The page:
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India needs practical national security doctrine: Cariappa


Former Air Marshal K C Cariappa today emphasised on the need to have a “practical” national security doctrine and a “robust” nuclear policy to “reassure citizens that appropriate measures are in place to protect them.”

Speaking at the second Flying Officer Nirmal Jit Singh Sekhon memorial lecture here, he said a strategic defence doctrine should be put in place and endorsed by all political parties.

“We do not have a national security doctrine. The existence of such a document will dissuade adventurism and will reassure our citizens that appropriate measures are in place to protect us,” Cariappa said.

“A credible message must be conveyed to our people. A practical national security strategy and robust nuclear policy must be endorsed by all political parties,” the former Air Marshal said.

Cariappa said the need for such a doctrine is necessary in the face of having a nuclear-armed neighbour, Pakistan.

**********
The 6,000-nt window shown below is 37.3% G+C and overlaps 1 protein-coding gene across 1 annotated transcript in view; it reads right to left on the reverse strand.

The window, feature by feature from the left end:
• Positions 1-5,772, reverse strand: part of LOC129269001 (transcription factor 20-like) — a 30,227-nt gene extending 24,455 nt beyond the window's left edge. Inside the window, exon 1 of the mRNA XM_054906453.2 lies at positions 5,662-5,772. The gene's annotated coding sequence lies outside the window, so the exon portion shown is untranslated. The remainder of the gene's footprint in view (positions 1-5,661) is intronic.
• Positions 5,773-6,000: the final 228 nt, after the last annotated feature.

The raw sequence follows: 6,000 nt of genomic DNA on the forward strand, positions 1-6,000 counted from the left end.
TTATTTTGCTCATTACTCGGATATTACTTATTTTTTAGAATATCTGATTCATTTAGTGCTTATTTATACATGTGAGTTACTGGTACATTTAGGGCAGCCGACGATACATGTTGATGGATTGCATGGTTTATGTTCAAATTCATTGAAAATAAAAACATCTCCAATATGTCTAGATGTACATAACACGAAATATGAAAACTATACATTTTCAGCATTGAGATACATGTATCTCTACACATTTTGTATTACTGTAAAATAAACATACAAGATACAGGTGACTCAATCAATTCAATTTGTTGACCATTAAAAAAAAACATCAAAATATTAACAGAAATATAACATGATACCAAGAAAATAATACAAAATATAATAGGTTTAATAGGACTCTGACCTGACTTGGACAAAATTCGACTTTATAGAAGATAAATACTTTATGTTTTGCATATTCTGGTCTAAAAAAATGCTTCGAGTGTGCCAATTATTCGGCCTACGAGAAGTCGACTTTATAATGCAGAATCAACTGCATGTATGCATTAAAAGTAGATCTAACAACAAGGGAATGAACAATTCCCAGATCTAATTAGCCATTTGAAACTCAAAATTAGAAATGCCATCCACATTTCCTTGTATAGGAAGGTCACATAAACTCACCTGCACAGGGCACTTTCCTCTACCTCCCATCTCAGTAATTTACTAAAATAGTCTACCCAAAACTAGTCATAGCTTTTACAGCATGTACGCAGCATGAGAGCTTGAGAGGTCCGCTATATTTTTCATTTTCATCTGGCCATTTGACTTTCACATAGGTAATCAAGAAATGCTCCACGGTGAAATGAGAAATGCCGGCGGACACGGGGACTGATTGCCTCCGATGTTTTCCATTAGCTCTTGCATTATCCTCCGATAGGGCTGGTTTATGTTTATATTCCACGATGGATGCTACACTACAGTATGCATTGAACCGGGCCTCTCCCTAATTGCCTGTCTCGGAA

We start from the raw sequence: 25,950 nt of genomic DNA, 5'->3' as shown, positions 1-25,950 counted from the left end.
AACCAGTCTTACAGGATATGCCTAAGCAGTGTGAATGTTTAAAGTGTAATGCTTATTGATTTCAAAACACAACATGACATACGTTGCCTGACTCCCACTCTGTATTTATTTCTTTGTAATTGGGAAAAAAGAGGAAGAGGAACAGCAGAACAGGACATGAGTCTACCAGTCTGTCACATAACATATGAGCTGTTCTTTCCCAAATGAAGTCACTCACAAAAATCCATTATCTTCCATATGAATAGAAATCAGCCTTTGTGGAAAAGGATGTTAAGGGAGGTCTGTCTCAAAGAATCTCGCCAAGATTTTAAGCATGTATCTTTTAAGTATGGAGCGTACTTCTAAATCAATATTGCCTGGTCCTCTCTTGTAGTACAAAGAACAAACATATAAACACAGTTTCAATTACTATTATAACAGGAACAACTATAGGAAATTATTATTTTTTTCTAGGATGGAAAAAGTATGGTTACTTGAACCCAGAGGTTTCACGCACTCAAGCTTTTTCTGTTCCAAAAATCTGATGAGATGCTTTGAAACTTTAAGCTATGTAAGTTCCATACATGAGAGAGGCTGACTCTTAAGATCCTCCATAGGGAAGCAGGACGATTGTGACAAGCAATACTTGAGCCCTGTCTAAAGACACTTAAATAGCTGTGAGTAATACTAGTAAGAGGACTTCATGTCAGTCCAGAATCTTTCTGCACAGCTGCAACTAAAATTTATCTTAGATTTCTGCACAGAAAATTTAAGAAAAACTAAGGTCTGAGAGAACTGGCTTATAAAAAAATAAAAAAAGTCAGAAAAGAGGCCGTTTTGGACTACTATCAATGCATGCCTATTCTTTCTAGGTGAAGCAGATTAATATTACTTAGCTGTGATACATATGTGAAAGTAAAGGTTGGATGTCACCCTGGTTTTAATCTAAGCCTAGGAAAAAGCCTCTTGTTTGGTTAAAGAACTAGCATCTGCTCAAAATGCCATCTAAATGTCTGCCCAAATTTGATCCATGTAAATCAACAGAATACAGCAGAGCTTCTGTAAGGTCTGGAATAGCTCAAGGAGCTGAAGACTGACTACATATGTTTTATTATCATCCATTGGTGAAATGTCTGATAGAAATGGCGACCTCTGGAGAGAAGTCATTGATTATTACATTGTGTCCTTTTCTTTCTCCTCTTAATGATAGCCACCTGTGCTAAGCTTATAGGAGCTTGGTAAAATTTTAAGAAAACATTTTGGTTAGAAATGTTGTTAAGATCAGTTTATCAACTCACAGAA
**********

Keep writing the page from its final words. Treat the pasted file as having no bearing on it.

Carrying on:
“They have created forces that destabilise our society by encouraging traditional antagonism… we need to tailor our strategic defence doctrine to create long-term measures towards a deterrent based on severe retribution as there can be no scope for indecisiveness,” he said.

Speaking on the need for a robust nuclear policy, Cariappa suggested that India’s nuclear forces must be placed under a strategic forces commander, who will be answerable to the Prime Minister, and will be the ultimate authority to launch the first strike in foreign territory.

“A command control and communication centre must be built. Our targeting philosophy must be involved and redirected to two notices, but yet the message must be loud and clear that this has been done, and that in fact our targeting policy exists,” he said.

Speaking on ‘Civil Military Relations’, former Commodore C Uday Bhaskar pointed out that there exists very little contact between India’s political establishment and military, and said the Indian Parliament exhibits “almost zero interest” in matters related to defence.

“The political establishment of India does not really have interest in military or the institution. There is a reason. Much of politics is now caught up in electoral cycle and military as an institution till recently did not represent a vote bank,” he said.

The fear of “coup” led to an understanding that the military should be kept outside the structures of formal governance, he said. (MORE)

(This article has not been edited by DNA’s editorial team and is auto-generated from an agency feed.)